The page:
Liver disease affects many dogs but is hard to diagnose | PostIndependent.com

Liver disease affects many dogs but is hard to diagnose

Ron Carsten, DVM, Ph.D., CVA
Integrative Pet Vet

Liver disease is a leading cause of death in dogs. Unfortunately, signs of liver disease in dogs are generally vague and indistinct, making it difficult to recognize early. The term liver disease describes a wide range of liver problems that includes infectious diseases, inflammatory problems, toxicities, genetic issues, and cancer.

The liver is a large organ found in the abdomen next to the diaphragm. It is predominantly composed of liver cells, bile ducts, and blood vessels. Bile ducts connect to the gall bladder. Incredibly, the liver has tremendous functional reserves: three-quarters of the liver can be removed and still maintain appropriate function while regenerating. This reserve plays an important role in maintaining liver function.

The liver is responsible for maintaining optimal health through an incredible range of metabolic activities including carbohydrate, protein and fat metabolism; detoxification; vitamin, trace mineral, and glycogen storage; and bile production. The liver is intimately associated with the digestive tract with blood from almost the entire digestive tract entering the liver for processing before moving to the rest of the body. This is important for removing toxic substances from the blood before they can harm the rest of the body. In addition, the liver is in a prime location for dealing with bacteria that have inappropriately passed through the intestinal wall. These bacteria are attacked by white blood cells that are specifically maintained in the liver for that purpose. This also means that good intestinal function is critical for a healthy liver. Like all other organs, the liver relies on a steady blood flow from the heart to deliver oxygen and important nutrients and to remove cellular waste products. Clearly good heart function and blood flow are important for proper liver activity.

With its central role in maintaining health through its vast metabolic activities, the liver can be affected by a range of problems. Some problems like bacterial infections, inflammatory conditions of the liver (hepatitis) and bile ducts, or abnormal liver cell function directly involve the liver. Other problems are caused by disease in other organs or glands such as intestinal wall dysfunction, excess production of steroid (cortisol) by the adrenal glands, inadequate blood flow to the liver, or pancreatitis.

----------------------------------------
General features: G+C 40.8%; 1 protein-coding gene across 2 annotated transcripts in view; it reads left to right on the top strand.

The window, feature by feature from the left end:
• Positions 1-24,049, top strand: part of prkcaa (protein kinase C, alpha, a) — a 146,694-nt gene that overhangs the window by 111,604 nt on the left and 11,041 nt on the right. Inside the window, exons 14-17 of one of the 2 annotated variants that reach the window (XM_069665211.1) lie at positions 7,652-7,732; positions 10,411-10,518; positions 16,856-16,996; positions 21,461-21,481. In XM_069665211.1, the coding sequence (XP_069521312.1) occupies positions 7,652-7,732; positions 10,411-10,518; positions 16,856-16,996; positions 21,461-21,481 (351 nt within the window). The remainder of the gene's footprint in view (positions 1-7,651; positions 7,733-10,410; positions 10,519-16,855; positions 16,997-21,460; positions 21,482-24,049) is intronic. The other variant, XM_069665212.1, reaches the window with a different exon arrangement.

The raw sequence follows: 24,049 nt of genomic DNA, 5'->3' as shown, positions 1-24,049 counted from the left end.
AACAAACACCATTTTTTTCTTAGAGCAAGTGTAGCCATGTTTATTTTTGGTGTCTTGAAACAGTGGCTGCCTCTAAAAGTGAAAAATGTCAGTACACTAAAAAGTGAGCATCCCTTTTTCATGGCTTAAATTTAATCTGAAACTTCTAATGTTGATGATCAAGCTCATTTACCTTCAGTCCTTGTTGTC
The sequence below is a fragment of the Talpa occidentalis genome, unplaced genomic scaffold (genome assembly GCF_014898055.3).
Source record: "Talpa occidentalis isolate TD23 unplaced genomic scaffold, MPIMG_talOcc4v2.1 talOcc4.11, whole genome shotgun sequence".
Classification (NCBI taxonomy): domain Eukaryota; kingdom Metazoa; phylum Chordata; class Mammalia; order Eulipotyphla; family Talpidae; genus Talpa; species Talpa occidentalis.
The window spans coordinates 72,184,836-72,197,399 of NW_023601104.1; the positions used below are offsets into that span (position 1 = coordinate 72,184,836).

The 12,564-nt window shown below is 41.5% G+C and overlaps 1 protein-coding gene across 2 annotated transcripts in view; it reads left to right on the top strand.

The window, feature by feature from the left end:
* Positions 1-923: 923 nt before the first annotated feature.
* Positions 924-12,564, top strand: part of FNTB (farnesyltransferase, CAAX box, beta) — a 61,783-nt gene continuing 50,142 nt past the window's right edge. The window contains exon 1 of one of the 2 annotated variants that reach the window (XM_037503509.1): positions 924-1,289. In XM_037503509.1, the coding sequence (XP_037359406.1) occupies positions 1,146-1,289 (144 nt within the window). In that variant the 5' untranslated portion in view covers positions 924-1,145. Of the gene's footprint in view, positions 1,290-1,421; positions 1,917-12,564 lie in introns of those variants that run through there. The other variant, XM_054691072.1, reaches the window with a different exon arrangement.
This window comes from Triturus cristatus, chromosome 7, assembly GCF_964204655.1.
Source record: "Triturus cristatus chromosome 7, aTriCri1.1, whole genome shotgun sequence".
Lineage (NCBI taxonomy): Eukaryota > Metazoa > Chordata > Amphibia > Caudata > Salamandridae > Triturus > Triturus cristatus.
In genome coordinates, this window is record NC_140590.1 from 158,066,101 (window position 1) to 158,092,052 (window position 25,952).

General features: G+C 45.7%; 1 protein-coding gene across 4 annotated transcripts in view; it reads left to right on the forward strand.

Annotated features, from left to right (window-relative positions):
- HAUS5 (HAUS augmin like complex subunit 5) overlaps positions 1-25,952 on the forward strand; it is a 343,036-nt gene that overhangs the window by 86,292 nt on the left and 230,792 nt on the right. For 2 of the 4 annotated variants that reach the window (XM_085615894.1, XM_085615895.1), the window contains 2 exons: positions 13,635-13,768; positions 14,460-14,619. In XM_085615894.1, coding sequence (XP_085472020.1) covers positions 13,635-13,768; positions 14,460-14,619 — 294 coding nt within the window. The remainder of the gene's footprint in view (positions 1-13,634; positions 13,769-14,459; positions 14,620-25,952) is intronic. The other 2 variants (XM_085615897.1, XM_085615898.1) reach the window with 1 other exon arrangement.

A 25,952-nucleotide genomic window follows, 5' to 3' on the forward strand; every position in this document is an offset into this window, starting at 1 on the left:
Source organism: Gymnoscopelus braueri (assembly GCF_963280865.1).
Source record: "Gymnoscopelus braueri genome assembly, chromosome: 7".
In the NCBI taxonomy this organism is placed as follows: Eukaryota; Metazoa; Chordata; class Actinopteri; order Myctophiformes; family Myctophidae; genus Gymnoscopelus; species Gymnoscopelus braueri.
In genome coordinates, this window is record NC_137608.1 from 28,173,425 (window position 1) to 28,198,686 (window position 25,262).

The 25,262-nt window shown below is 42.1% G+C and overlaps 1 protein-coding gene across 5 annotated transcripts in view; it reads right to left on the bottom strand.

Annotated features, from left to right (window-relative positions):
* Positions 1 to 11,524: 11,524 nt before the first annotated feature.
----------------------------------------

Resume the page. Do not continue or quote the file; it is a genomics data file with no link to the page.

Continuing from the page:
Signs of liver disease are typically vague and can range from "just not doing right" to vomiting, diarrhea, increased thirst and urination, or even seizures. From a diagnostic perspective these signs do not clearly focus on the liver. Adding to the diagnostic complication is that some problems like ingestion of a poison can cause damage very quickly while others like a chronic hepatitis can occur slowly over time. Diagnosing liver disease involves a number of steps starting with blood tests for liver enzymes like ALT (alanine aminotransferase) and ALP (alkaline phosphatase) that are released into the blood. A healthy liver releases these enzymes at a relatively constant rate while an unhealthy liver or a liver being damaged by indirect causes will typically have an increased release of these enzymes.

Unfortunately, these enzymes do not evaluate function since they leak from liver cells (ALT) or can be induced by poor bile flow (ALP). In addition, these enzymes can be increased by drugs like phenobarbital, NSAID, and steroids; muscle damage; or congestive heart failure. Measurement of bile acids before and after a meal can provide information about liver function. Levels of albumin, coagulation proteins, and bilirubin also provide insight into liver function but generally change only late in the course of disease. X-rays, ultrasound, and liver biopsies may be required to obtain a final diagnosis.

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Treatment of liver disease depends on the cause and severity. Addressing the initial insult is essential if it can be determined, however, it is not always possible to identify. In most situations, regardless of the initial cause, it is important to provide supportive therapy for the liver itself. This can be done by diet changes and using products that support liver cell function including SAMe, herbs like milk thistle and schisandra, vitamins C and E, and bile acid products. Intravenous fluids and antibiotics may be required initially in some situations. Additional support of the intestinal tract with probiotics and glutamine may be beneficial as well as herbs that help move bile like dandelion.

Liver disease is a significant problem in dogs. It has a wide range of causes. Unfortunately, signs of liver disease are ambiguous and similar to many other problems. If you have concerns about your dog, contact your veterinarian and discuss blood testing for liver problems and supportive care if needed.

— Ron Carsten, DVM, PhD, CVA was one of the first veterinarians in Colorado to use the integrative approach and has been a pioneer in the therapeutic use of food concentrates to manage clinical problems. In addition to his Doctor of Veterinary Medicine, he holds a Ph.D. in Cell and Molecular Biology and is a Certified Veterinary Acupuncturist. He practices integrative veterinary medicine in Glenwood Springs.